Finding Your Path in Report Builder
by Eric Hansen
posted on 06-17-2014
I love to ski. From my very first experience with the sport, I was hooked on the speed, adrenaline, and exciting ways to get down the mountain. As I gained experience and grew older, I found more and more opportunities to leave the trail, get off the beaten path, and start going through the backcountry. Skiing through fresh, untouched powder where few have ever gone before exhilarates me to a whole new level, but I also need to plan my path with greater care.
When you are working with analytics, one of the most interesting perspectives of this data is surfaced via pathing. Most Web analysts think of following user paths from page to page, but this same concept applies to different granularities—such as site sections. Furthermore, conceptual pathing on custom variables applies this technology to changing user states, tracking multivariate test exposures, and many other use cases. Just as I enjoy skiing on groomed trails as well as making my own paths, I am pleased to announce you can now capture pathing insights any way you like with the power of report builder.
What Types of Pathing Information Can I Get in Report Builder?
With this latest release, there are two components of pathing functionality that are exposed in report builder: Fallout reporting and Pathfinder analysis. With these two features alone, the client applications team can offer virtually every path report currently available on the Web today (the only exception being the Full Paths report).
Report builder Fallout reports surfaces the visit attrition and conversion rates between each checkpoint you define. Steps are arranged top to bottom with raw visit instances returned in the result. Unlike the Web-based Fallout report, report builder does not automatically calculate the fallout percentages between each step or provide any sort of visualization out of the box because these features are better provided by the Excel environment. To access this report, drill down the Paths report folder (in Step 1 of the Request Wizard) to the traffic variable you wish to analyze, select the Fallout report option, and finally define between three and eight checkpoints.
Understanding the fallout percentages between critical steps in your Web or app experience can provide significant direction in where you should focus your experience optimization resources and efforts. This simple report can ensure your organization is providing the highest work-to-value ratio possible.
By dissecting the full paths through your site or app, this report reveals valuable navigational patterns. Using the Pathfinder, you can analyze path fragments, including paths that begin with a certain page, end with a certain page, contain a certain page, or even ones that begin with one page and end with another. This is useful in examining patterns of behavior as it relates to campaign conversions, bounces, or checkout processes. The first step in obtaining this valuable information is selecting a type of pattern you wish to apply. After selecting the “Paths” report option in Step 1 of the Wizard, clicking into the Filter option in Step 2 reveals a dropdown menu with all of the Pathfinder patterns found in the Web version of the report, along with a few additional patterns not provided online. Using the canvas in this same window, you can also customize the pattern filter for very specific items and anchor points. By default and in most Adobe Analytics implementations, your pattern can contain up to three elements.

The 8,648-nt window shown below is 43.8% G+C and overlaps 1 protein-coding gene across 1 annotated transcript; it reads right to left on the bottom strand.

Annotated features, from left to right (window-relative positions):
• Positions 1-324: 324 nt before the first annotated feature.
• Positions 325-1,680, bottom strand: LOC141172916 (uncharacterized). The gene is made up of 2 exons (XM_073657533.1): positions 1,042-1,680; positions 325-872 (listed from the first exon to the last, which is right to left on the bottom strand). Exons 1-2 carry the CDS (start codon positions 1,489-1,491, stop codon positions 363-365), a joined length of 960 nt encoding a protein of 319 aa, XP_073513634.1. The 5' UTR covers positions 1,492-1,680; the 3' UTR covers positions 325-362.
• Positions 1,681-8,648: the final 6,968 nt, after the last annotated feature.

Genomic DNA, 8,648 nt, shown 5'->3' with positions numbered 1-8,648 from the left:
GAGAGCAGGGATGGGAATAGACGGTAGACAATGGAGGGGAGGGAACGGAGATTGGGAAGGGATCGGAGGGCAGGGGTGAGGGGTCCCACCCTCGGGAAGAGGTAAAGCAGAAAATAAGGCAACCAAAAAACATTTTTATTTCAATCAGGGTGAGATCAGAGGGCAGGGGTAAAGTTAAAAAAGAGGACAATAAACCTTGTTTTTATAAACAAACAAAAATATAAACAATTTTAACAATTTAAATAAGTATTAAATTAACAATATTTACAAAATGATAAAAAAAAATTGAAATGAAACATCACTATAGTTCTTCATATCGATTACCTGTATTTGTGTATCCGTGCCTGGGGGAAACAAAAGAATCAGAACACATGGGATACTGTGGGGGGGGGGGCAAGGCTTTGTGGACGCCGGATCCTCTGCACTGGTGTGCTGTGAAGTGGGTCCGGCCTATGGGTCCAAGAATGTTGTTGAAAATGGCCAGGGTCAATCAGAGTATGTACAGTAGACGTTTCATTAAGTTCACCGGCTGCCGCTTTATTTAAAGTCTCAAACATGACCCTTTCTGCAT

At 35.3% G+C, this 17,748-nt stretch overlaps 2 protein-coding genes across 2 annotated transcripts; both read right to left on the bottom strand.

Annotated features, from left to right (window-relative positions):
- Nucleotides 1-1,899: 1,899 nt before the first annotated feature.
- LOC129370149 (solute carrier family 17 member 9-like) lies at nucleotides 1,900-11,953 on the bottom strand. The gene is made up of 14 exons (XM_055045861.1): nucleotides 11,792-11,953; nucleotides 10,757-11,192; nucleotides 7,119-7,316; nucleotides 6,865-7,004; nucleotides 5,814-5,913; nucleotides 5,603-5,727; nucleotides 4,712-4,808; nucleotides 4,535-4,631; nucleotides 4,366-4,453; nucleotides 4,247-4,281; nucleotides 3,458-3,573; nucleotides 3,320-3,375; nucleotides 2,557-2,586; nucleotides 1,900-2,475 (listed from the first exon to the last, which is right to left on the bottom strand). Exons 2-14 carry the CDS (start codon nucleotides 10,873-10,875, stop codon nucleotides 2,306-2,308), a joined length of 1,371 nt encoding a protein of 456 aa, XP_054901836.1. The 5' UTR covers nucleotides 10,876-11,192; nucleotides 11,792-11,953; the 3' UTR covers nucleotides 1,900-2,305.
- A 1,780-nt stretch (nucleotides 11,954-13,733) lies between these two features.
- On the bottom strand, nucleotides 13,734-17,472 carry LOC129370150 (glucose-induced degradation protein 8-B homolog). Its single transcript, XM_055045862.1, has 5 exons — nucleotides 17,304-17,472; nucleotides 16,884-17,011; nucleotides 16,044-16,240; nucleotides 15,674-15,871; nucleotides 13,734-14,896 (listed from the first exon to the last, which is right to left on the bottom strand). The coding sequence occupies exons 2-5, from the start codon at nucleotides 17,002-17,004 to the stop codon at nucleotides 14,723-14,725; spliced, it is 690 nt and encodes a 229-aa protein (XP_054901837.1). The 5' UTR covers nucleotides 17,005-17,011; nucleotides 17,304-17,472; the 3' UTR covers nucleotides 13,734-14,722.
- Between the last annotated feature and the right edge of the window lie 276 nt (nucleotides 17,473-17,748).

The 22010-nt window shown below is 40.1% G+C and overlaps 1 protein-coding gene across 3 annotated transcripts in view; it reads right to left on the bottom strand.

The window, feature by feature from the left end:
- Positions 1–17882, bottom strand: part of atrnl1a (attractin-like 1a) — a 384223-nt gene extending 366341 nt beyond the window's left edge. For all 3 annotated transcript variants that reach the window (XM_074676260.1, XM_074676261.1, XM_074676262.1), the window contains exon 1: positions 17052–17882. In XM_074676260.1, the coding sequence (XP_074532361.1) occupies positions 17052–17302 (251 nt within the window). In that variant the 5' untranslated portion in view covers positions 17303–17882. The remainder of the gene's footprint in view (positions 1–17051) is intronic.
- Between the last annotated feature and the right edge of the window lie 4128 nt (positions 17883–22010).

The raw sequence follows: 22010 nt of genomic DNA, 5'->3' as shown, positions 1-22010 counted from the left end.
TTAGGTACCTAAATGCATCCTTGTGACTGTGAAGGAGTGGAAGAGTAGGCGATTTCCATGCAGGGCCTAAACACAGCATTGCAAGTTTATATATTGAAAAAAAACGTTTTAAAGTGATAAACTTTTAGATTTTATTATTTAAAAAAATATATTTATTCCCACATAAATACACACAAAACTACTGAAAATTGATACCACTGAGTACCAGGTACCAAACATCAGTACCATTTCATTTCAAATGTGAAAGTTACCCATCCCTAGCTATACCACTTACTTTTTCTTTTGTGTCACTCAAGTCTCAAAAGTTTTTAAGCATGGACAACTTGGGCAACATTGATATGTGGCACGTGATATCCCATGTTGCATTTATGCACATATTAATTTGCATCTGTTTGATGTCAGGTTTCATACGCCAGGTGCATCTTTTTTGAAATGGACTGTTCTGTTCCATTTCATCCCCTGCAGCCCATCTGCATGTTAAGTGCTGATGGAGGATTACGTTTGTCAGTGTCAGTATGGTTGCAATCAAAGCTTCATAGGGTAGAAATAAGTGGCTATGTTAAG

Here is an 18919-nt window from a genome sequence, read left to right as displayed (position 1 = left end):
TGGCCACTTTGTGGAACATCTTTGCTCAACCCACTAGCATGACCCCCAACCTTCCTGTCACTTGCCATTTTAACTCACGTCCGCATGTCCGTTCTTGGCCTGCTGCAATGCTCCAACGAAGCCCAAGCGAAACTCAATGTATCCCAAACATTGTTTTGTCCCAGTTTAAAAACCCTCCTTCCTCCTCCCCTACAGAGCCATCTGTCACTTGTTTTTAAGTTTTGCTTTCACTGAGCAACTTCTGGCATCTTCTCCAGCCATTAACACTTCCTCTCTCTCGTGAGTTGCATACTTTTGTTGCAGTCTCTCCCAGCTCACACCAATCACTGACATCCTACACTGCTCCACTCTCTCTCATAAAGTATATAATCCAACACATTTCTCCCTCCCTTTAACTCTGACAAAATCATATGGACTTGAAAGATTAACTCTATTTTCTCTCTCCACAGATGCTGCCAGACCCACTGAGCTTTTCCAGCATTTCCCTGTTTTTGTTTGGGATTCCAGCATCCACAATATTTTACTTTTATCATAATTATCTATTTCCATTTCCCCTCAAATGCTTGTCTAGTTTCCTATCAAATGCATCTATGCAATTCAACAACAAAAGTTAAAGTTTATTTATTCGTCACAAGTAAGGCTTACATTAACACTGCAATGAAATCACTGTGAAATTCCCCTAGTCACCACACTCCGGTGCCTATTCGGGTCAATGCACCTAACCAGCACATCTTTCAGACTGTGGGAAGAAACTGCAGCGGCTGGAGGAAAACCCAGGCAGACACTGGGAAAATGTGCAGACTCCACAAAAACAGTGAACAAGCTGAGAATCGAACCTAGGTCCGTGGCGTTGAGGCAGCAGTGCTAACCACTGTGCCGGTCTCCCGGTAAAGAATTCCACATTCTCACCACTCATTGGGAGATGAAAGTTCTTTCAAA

Other Pathing Options
What about Next Page Flow, Single Page Visits, or any of the other popular path reports you are used to working with? Never fear. These are all still accessible from the Pattern selector in the Paths report, as well as from the right-click context menu from any supported traffic data block. For example, starting from a standard top pages report, you can select one or more pages, right-click and add a path dependent request such as Next Page. This massively flexible functionality allows you to recreate and customize the Next Page Flow report (and most other standard path reports) to a greater extent than what is possible on the Web today.
Now, because report builder focuses on the core data and leaves the visualization work to Excel, there are some important distinctions to understand with generating pathing reports. As I implied previously, not all the menu path options you find in Reports & Analytics on the Web will be shown in report builder, but every type or path report can be recreated with the exception of Full Paths for the time being. It is also important to understand that any visualization re-creation would be left up to the Excel graphical libraries as opposed to anything the tool would provide. This additional flexibility can actually be a great boon to your reporting needs, allowing you to custom tailor your reports for your specific business needs.
As with skiing, when you apply these new report options to different data types and use cases, you may notice users taking unexpected paths from the expected course. Try to embrace the dynamic nature of the Web as you consider all the different approaches your users take with your site or app. Bookmarks, tabs, and browser plug-ins can manipulate path data in unexpected ways, so keep an open mind and open expectations when you analyze user behavior in this manner.
With the increased flexibility in pulling data that report builder offers and with a little effort, you can now create path reports that go wider and deeper than anything you could achieve in the Web. Go check out this latest version of the tool, and keep on the lookout for even more changes to your analytics experience in Excel this year!